Rowe, Elizabeth Singer (1674–1737)
Rowe, Elizabeth Singer (1674–1737)
English poet and writer. Name variations: Elizabeth Singer. Born Elizabeth Singer on September 11, 1674, in Ilchester, Somerset, England; died of apoplexy in Frome, Somerset, England, on February 20, 1737; daughter of Walter Singer (a Nonconformist minister) and Elizabeth Portnell; probably educated at a religious boarding school; married Thomas Rowe, in 1710 (died 1715).
Poems on Several Occasions: Written by Philomela (1696); Friendship in Death (1728); Letters Moral and Entertaining (1729–33); The History of Joseph (1736); Devout Exercises of the Heart (1737); Miscellaneous Works (1739).
Born in 1674 in Somerset, England, Elizabeth Singer Rowe was the eldest of three daughters. Her father Walter Singer was a Nonconformist minister who had once been imprisoned for his religious beliefs; he met his wife Elizabeth Portnell when she visited the prison. Later, Walter became a well-to-do merchant in Frome, in Somerset, England.
Rowe was most likely educated at a local boarding school, where the curriculum, in addition to religious and academic subjects, would have included the usual studies in music and drawing considered indispensable to the educated young woman of the time. She began writing poetry at an early age, and published some poems anonymously in the Athenian Mercury (1694–95), edited by John Dunton. In 1696, Dunton published her Poems on Several Occasions: Written by Philomela. This volume included reprints of several of her initial poems; other early poems were later reprinted in Dunton's Athenian Oracle in 1704. Dunton thought highly of Rowe, calling her "the richest genius of her sex."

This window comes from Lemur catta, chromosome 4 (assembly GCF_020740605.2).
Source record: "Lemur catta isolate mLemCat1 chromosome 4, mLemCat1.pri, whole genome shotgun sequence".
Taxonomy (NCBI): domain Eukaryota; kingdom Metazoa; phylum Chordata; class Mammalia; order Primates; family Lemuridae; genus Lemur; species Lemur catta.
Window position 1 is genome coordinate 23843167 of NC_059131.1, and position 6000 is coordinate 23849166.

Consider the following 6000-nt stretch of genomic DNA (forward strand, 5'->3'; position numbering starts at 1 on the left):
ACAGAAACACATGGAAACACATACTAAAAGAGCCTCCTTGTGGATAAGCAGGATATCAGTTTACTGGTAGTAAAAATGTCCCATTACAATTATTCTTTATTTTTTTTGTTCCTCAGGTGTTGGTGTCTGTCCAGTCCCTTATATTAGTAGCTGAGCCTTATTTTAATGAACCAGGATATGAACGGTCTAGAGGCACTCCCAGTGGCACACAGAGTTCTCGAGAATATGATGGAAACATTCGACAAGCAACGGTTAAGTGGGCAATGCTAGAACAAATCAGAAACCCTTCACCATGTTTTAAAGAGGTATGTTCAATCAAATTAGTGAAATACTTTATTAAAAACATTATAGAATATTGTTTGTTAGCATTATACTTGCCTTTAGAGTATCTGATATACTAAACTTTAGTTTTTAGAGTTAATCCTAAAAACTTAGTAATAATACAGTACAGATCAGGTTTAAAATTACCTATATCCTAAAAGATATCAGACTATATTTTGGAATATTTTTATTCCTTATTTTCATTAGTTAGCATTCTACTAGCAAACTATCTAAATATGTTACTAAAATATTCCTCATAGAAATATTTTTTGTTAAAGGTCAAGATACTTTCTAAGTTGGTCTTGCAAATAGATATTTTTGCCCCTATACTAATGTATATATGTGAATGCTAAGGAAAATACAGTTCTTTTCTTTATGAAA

Rowe's writing led her to an acquaintance and later friendship with the family of Lord Weymouth, particularly his son Henry Thynne and daughter Frances Seymour , countess of Hertford, later the duchess of Somerset. Writer Matthew Prior met Rowe at Longford, the Thynnes' residence, and reportedly fell in love with her. Although he did not win her heart, he did use his literary influence to help her publish two Latin translations in Tonson's Poetic Miscellanies V in 1704.
In 1709, Rowe met her future husband Thomas Rowe, a classical scholar 13 years her junior who shared her Nonconformist upbringing. They married in 1710, and five years later he died of tuberculosis. Rowe spent the rest of her life in seclusion, devoting herself to charitable work. In 1728, she published her most well-known and popular work, Friendship in Death in Twenty Letters from the Dead to the Living. It went through many editions and was also translated into French and German. Rowe followed this with another heavily moralistic tome, Letters Moral and Entertaining, which appeared in three parts from 1729 to 1733. In 1736, she published a long poem in eight books, The History of Joseph, which was based on the Biblical story.
Elizabeth Rowe died of apoplexy at Frome in February 1737. Before her death, she had requested her friend Isaac Watts to edit a collection of her prayers, and this appeared as Devout Exercises of the Heart later that year. The book was popular enough to merit several editions, one of which was published in America in 1792. The compilation Miscellaneous Works, edited by her brother-in-law Theophilus Rowe, was published in 1739.
Rowe's work was popular, widely read, influential, and frequently reprinted and translated. She was credited with being the first English poet to combine the qualities of romantic and religious verse. She was aware that as a woman writer, she had few predecessors and would not receive as much support as male writers. In her preface to Poems on Several Occasions, Rowe wrote that male writers monopolized the tradition of writing, and fostered the belief that women did not have as much sense or intelligence as they did. She protested these assertions, declaring them "Violations of the liberties of Free-born English women."
Buck, Claire, ed. The Bloomsbury Guide to Women's Literature. NY: Prentice Hall, 1992.
The Concise Dictionary of National Biography. Oxford: Oxford University Press, 1992.
Shattock, Joanne. The Oxford Guide to British Women Writers. Oxford: Oxford University Press, 1993.
Kelly Winters , freelance writer, Bayville, New York